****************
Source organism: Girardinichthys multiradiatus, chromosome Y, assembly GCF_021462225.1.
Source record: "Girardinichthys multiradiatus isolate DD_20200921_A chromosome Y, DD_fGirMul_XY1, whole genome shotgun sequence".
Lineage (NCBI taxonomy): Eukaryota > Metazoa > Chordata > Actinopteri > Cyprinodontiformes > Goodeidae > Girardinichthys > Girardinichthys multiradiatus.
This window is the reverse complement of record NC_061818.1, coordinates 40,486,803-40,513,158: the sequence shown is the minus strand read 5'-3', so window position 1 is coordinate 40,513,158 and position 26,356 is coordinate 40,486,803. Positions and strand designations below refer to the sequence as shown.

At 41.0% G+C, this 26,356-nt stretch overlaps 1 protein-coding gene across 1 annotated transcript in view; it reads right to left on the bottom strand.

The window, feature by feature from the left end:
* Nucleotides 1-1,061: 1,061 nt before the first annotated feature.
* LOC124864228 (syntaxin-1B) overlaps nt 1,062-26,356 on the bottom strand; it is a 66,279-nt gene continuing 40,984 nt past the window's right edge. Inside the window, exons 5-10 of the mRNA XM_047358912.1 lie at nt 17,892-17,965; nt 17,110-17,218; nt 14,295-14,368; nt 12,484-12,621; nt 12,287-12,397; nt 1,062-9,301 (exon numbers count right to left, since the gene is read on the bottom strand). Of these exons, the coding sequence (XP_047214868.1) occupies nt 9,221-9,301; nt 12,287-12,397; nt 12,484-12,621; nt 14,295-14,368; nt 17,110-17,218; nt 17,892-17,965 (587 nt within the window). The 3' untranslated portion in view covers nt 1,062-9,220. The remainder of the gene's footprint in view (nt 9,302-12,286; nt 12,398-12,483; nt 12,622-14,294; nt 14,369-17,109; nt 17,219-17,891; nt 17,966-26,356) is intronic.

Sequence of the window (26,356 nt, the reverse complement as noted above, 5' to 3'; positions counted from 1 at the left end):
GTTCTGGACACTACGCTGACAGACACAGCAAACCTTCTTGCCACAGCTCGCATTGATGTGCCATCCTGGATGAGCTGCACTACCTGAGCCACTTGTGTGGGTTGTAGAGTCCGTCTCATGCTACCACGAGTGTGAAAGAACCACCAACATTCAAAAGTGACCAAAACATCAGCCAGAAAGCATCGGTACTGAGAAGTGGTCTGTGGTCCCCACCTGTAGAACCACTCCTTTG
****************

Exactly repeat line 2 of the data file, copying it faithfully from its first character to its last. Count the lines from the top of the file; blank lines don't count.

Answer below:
Source record: "Girardinichthys multiradiatus isolate DD_20200921_A chromosome Y, DD_fGirMul_XY1, whole genome shotgun sequence".